BAE’s stance shows it is wrong to quit Portsmouth

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When BAE Systems announced in November that it was intending to end shipbuilding in Portsmouth and move it to the Clyde, there were several good reasons to oppose this move.

Locally, there was the fact that it ended a tradition of hundreds of years of skilled work, and the fear of the effect that the closure would have on the city and beyond.

But nationally and internationally, many concerns were raised about transferring the bulk of our shipbuilding expertise to an area which, in only a few months’ time, could become a foreign country.

The security implications for our navy are obvious in the event of a ‘yes’ vote in the Scottish independence vote, but this was an issue that BAE never engaged with, preferring to hide behind the vague and nebulous explanation of ‘business reasons’.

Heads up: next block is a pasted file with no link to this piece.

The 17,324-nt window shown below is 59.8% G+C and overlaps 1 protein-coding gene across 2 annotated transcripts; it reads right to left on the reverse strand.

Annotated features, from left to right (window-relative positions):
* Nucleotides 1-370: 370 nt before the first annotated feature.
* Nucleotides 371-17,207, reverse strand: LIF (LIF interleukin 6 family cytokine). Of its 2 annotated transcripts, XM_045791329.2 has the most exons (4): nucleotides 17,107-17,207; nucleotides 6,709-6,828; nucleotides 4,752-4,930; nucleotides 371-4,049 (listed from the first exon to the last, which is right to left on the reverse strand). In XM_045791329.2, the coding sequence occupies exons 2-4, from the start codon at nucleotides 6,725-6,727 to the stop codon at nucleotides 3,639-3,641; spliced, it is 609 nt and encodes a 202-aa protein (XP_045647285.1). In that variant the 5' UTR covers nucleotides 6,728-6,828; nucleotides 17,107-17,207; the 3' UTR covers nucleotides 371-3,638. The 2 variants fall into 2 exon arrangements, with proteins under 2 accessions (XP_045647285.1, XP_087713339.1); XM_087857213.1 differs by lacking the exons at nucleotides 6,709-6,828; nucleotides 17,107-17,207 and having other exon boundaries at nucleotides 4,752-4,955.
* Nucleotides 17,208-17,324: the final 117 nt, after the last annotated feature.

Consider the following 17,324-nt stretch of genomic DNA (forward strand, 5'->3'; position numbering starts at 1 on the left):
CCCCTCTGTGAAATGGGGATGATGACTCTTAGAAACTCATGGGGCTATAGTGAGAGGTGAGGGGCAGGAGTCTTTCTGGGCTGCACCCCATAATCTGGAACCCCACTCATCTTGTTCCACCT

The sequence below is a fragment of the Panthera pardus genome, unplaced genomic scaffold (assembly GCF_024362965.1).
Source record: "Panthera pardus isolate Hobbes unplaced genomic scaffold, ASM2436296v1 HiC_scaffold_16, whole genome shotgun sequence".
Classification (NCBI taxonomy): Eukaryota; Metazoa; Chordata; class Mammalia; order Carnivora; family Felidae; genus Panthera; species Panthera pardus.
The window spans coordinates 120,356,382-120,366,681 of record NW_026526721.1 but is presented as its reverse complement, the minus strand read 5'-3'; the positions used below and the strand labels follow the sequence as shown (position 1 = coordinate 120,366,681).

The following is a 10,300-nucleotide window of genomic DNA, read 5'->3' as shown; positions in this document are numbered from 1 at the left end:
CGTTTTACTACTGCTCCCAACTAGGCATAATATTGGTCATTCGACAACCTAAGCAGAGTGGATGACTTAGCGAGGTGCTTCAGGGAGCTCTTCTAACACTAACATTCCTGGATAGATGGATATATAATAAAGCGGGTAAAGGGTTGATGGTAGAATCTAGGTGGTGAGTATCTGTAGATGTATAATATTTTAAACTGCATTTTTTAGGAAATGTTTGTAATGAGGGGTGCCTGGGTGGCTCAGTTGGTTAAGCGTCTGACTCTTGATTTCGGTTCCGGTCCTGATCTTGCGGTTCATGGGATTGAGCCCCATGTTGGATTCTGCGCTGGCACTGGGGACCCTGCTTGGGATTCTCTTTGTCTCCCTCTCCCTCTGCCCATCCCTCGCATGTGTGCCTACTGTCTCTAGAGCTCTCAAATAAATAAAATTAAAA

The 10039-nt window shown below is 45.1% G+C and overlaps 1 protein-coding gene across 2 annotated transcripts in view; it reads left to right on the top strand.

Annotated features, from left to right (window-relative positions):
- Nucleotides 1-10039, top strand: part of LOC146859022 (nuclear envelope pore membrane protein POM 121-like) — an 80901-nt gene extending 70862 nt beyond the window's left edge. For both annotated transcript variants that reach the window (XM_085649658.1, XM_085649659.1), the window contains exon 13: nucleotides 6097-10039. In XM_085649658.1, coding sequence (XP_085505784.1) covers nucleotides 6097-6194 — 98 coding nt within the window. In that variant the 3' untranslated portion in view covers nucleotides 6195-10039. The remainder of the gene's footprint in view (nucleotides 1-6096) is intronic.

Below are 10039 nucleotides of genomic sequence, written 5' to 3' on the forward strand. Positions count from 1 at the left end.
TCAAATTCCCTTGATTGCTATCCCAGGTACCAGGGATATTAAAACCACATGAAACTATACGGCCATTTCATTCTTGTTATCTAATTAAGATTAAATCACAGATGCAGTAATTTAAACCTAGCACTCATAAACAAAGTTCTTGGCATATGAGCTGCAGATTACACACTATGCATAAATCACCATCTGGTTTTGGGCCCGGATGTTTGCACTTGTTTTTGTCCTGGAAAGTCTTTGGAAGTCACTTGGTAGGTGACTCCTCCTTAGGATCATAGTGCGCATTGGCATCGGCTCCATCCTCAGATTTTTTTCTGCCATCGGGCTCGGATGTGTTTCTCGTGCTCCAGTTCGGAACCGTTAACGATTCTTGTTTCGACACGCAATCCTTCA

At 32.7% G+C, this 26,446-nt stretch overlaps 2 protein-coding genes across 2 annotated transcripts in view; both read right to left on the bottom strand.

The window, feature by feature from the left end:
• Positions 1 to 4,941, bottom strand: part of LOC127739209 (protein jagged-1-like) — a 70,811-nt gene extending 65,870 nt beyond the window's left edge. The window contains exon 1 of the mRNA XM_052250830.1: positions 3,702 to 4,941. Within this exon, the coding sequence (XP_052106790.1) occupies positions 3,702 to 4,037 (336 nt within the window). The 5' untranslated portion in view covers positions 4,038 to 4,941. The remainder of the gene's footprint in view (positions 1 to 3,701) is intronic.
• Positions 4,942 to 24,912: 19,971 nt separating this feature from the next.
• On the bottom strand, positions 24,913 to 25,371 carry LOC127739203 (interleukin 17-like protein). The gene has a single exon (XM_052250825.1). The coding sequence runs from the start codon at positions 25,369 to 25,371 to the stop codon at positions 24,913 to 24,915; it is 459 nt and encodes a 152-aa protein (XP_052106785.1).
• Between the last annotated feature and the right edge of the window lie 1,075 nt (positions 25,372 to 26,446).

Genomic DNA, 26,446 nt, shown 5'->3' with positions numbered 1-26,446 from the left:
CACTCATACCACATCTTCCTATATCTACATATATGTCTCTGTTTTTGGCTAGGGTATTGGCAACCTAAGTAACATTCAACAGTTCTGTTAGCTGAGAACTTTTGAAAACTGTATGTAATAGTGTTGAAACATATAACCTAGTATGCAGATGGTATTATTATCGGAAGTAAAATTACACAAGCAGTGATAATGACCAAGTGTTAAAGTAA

There are some who still suspect that a political game was played around the closure. The thought was that the Portsmouth yard was sacrificed as a sop to keep the Scottish yards open – and therefore keep the Scots happy with the UK government, and more likely to vote ‘no’ and stay in the UK.

But whatever the discussions that may or may not have gone at whatever level, to hear that BAE has warned of the risks of Scotland leaving the UK is, in the context, breathtaking.

We cannot but feel that given the hammer blow to our city, for BAE to start entering the political realm and try to dictate what would be best for its business is astonishingly arrogant.

The statement reveals again how inexplicable it is – if indeed it was without political pressure – that BAE decided to move north, if it was just for ‘business reasons’.

It could have weathered another year here and made a sound decision based on the referendum, and rather than jump early and then hope for the best, BAE could have plotted a sounder course for the future.

Instead we have uncertainty – in the event of a ‘yes’ vote will BAE try to return? – and it is unedifying that the company is, despite its protestations, trying to influence a democratic referendum to ensure its own ‘certainty and stability’.